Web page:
Featured Author: Savannah Wade

Savannah Wade is the author of Small and Hiddenthe 2nd place winner of our One Month of Solitude Writing Competition.

Savannah Wade

AE: What inspired you to write “Small and Hidden”? Obviously, it involves references to a pandemic, but was there anything more specific that inspired you to write this?

SW: I’d seen the contest and it’s everything I’m about. I love magical realism. This is a historical event and there’s something monumental in the way we write about it.

My desk is situated by a window right across from an apartment building that matches my own, and it has some balconies that meet my own. So I’ve been watching people go about their lives— watering their plants, sitting on the porch watching the rain. It made me start thinking about creating a relationship that begins that way. It’s as simple as that, believe it or not.

AE: When I read this piece, I was struck by the unique perspective. Do you feel like you’d want your readers to come away with anything in particular after reading this piece?

SW: To me, the main hinge of this piece is “ghost.” The reader is the ghost working through the main character. How is it when you’ve passed away and you’re “stuck” here, yet everyone else is stuck here too, alive or dead? Even though it’s a ghost story, it’s not a horror story. It’s not meant to be scary. But when you’re a ghost, all you have is isolation— you’re in the same space constantly, you can’t talk to anyone, you’re cut off. And this pandemic is essentially giving the main character a way to connect and have someone understand him.

I think the takeaway is having empathy and understanding for people who aren’t new to this situation, people who are always stuck and maybe “ghosts” in their own life, whether they’re sick or not.

AE: Is this piece set in present day, or is it a looser, maybe more futuristic setting?

SW: I will definitely say that it’s set in present day. When I reread it this morning, though, I’d forgotten that I’d written “100,000 white sheets” in reference to how many people had died in the pandemic, and that’s actually where the death count is right now. I wrote this a month and a half ago. So looking back, it’s incidentally too present. When I wrote this piece, it wasn’t necessarily the worst case scenario in my mind, but I thought of it as being a situation a few more months from now. A situation where that number has come and gone, the country is opening back up, the active cases are decreasing. I wanted to give this story a hopeful edge, a sense that things are coming out of the clear. So maybe it was originally meant to be present, but diverted into an alternate future.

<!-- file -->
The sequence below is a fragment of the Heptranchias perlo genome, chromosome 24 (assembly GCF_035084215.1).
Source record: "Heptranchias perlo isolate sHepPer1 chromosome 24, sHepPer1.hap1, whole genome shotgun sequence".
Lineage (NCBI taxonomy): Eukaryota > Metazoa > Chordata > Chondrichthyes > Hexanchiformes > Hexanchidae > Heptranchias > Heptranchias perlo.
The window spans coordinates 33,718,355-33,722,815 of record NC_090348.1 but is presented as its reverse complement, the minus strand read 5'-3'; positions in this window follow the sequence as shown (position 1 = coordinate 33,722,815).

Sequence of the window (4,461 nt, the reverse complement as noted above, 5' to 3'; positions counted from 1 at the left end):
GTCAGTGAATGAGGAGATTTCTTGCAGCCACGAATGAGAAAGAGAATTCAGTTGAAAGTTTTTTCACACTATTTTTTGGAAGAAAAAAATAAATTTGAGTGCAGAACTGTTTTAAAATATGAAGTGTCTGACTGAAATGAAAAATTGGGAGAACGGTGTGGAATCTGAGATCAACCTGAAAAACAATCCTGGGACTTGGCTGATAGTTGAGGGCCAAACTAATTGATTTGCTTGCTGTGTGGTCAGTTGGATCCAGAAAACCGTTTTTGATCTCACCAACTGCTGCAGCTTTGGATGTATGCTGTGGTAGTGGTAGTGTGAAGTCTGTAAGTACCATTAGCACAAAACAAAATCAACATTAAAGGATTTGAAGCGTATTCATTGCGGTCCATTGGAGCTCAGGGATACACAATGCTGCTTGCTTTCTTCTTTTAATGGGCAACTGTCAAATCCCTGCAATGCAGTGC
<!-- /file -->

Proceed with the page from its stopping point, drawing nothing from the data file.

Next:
AE: Could you comment on the romantic aspect of this piece, especially within the context of a pandemic?

SW: I was going for a love story. “Small and hidden,” even though the characters in the story are referring to atoms, also refers to what they’re going through. They’re two teenage boys in the middle of a pandemic. Their story won’t be known or heard, but their relationship— whether romantic or just intimate— is there.

Love and beauty doesn’t have to be cherry picking. Love is something that pops up a lot in my writing, even though I don’t write romance intentionally at all. I write in the horror, gothic, grotesque genres— a lot of atmospheric pieces— but love always shows up. My fiction is often about people who are unloved and isolated finding someone who is unloved and isolated too. Despite the atmospheric circumstances, they always find each other.

AE: How long have you been writing fiction?

SW: I only started getting into fiction the past two years. Before, I was a playwright and poet. And now I’m trying to be a historian by trade, so I get a lot of material from historical events.

During my senior year of college in 2016, I got a book of poetry called “Kettle Bottom.” I can’t remember the author’s name, but it’s a series of poems about a real-life mine exploding in West Virginia, and all of the poems are real voices from the people who lived there. It’s taking truth and turning it poetic. When I started playing with that idea in my own writing, fiction came out. I began taking these real-life events and morphing them into strange little stories.

I think the very first fiction piece that I ever wrote was one based on my ancestors finding a child on their doorstep. It’s an old family story, from my family in Western North Carolina. There was an old couple who wanted children but couldn’t conceive. One night, in the middle of the night while it’s raining, they start hearing cries— they find a baby on their doorstep.

If that’s a historical truth, what can be played with? I’m not sure if it really happened, but it’s a story my family likes to tell. It makes me think of the saying “truth is stranger than fiction.” That is my bread and butter. All these strange things that happen in real life— whether it be that old family story or what happens in the pandemic— to write about it is to turn it in to something we can hold on to.

AE: What are some authors that inspire your style?

SW: Thomas Wolfe, Stephen King, Flannery O’Connor, Carson McCullers, Jean Toomer. Anyone who writes strange, gothic, emotional fiction. I just think that type of thing is beautiful.

AE: What have you been doing in quarantine? How do you stay inspired? 

SW: I’m catching up on all TV and movies that I’ve put to the wayside. I’m trying to passively fill my “creative well.” This means watching things, playing board games with my roommates. I’ve been trying to indulge in my hobbies that I thought were dead. I’ve been trying to get back into meditating. I’m learning more about tarot cards. I take mini road-trips just to get out of the house— Warren, Old Salem. Exploring outside of my head has been the number one thing to help me stay inspired.